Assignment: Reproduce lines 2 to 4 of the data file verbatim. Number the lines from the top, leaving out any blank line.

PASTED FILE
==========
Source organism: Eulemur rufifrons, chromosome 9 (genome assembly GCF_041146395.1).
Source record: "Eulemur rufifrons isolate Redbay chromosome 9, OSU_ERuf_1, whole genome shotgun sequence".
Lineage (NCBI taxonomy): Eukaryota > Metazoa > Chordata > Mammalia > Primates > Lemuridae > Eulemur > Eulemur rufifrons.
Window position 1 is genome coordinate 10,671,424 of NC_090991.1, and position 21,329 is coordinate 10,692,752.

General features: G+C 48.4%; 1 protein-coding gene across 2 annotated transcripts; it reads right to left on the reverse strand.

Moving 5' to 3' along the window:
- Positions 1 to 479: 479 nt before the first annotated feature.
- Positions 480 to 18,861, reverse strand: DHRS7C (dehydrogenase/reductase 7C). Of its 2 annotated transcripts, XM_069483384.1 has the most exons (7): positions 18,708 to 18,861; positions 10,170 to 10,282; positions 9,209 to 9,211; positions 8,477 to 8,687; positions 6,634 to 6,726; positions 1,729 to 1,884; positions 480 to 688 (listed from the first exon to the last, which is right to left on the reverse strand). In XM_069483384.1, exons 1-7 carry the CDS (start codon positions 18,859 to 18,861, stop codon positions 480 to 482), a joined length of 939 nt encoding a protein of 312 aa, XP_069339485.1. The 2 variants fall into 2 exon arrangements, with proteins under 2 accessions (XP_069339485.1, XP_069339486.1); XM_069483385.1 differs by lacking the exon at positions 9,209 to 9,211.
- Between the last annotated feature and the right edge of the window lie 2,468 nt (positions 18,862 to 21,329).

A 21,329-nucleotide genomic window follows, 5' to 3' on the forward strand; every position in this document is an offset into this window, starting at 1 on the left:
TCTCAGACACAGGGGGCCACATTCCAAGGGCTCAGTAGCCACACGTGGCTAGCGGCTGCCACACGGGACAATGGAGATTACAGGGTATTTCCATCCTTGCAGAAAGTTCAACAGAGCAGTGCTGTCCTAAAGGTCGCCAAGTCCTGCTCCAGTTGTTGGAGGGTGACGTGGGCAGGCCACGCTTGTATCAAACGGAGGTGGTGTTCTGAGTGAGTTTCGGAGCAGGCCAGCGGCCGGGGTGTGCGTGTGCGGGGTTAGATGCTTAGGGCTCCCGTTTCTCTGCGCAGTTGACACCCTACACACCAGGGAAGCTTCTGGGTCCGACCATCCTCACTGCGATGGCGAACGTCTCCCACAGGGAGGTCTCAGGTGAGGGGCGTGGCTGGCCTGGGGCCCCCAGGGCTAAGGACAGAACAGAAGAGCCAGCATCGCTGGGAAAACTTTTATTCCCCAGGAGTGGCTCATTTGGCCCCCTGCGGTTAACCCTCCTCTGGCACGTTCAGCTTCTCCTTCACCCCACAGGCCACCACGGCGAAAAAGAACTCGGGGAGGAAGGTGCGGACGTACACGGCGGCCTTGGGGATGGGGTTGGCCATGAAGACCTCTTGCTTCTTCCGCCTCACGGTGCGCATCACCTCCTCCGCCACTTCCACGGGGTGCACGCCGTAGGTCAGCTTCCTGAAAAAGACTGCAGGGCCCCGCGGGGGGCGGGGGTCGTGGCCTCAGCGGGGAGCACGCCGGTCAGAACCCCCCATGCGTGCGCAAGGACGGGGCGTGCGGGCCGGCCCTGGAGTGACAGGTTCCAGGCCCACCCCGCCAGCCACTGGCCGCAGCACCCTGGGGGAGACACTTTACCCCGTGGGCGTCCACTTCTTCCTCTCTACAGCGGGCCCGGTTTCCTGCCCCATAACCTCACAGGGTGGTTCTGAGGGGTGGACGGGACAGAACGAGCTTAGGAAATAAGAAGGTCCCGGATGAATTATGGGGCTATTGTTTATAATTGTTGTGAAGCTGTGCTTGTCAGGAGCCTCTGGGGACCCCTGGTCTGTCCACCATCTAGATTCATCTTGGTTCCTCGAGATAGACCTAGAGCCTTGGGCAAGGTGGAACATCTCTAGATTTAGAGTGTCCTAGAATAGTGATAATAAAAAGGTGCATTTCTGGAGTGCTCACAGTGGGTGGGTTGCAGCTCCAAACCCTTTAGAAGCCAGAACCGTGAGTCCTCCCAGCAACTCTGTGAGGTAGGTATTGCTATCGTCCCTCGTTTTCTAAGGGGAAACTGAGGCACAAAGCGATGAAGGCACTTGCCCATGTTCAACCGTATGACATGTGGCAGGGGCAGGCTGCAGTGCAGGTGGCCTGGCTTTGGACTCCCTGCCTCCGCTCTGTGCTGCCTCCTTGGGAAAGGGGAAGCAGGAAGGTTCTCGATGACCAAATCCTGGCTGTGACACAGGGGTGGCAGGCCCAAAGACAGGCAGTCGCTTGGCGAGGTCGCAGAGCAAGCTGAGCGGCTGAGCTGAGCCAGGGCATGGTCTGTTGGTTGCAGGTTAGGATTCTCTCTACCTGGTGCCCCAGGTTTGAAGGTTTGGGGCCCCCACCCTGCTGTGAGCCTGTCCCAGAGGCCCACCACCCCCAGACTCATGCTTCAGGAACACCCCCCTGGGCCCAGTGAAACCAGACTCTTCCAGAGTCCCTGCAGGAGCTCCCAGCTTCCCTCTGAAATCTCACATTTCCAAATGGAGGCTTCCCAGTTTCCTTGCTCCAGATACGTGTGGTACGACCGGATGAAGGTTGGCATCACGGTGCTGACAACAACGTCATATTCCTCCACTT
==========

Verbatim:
Source record: "Eulemur rufifrons isolate Redbay chromosome 9, OSU_ERuf_1, whole genome shotgun sequence".
Lineage (NCBI taxonomy): Eukaryota > Metazoa > Chordata > Mammalia > Primates > Lemuridae > Eulemur > Eulemur rufifrons.
Window position 1 is genome coordinate 10,671,424 of NC_090991.1, and position 21,329 is coordinate 10,692,752.